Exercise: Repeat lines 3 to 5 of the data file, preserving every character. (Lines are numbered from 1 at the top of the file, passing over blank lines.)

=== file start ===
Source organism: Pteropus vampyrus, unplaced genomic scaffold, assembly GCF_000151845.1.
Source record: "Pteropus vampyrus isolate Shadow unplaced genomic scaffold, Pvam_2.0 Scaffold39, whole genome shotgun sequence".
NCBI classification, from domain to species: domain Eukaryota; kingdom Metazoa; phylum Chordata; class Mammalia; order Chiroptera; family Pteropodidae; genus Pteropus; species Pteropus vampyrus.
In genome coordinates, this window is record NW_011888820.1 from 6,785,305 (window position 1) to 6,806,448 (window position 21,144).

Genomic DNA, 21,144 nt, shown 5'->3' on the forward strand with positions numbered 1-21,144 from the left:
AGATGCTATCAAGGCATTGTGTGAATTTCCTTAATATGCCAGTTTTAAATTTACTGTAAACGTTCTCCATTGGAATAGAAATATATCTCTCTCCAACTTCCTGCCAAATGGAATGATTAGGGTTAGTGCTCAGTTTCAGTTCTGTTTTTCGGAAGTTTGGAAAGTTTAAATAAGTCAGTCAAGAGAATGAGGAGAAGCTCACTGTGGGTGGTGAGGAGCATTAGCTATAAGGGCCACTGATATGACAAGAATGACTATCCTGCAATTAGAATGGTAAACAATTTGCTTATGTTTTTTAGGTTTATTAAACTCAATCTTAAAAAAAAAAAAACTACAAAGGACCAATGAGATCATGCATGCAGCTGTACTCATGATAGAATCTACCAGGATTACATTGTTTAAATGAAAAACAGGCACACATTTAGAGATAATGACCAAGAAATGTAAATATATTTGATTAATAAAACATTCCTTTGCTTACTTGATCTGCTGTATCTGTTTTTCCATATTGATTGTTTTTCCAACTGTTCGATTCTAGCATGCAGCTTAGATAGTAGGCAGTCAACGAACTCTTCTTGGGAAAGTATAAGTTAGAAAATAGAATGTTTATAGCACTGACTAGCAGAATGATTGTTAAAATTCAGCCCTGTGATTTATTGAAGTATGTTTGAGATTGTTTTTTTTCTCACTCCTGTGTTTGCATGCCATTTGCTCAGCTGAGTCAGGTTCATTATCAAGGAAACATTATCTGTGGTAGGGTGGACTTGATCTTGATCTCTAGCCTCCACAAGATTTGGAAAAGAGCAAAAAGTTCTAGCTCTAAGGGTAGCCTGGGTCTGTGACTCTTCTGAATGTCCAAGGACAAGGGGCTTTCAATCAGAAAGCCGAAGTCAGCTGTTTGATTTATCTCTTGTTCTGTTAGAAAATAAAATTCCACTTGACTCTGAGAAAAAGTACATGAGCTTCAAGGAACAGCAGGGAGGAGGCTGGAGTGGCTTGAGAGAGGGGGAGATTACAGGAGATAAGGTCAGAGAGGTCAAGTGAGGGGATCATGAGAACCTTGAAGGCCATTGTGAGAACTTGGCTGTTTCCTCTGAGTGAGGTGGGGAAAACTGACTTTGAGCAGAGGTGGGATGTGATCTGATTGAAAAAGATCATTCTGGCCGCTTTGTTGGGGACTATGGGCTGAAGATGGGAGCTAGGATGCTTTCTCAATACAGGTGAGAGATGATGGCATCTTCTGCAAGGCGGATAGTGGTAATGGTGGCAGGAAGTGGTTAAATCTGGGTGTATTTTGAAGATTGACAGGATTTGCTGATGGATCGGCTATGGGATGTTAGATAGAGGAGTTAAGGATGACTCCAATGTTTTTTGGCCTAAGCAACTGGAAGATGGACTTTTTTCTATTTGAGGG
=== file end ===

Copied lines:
NCBI classification, from domain to species: domain Eukaryota; kingdom Metazoa; phylum Chordata; class Mammalia; order Chiroptera; family Pteropodidae; genus Pteropus; species Pteropus vampyrus.
In genome coordinates, this window is record NW_011888820.1 from 6,785,305 (window position 1) to 6,806,448 (window position 21,144).

Genomic DNA, 21,144 nt, shown 5'->3' on the forward strand with positions numbered 1-21,144 from the left: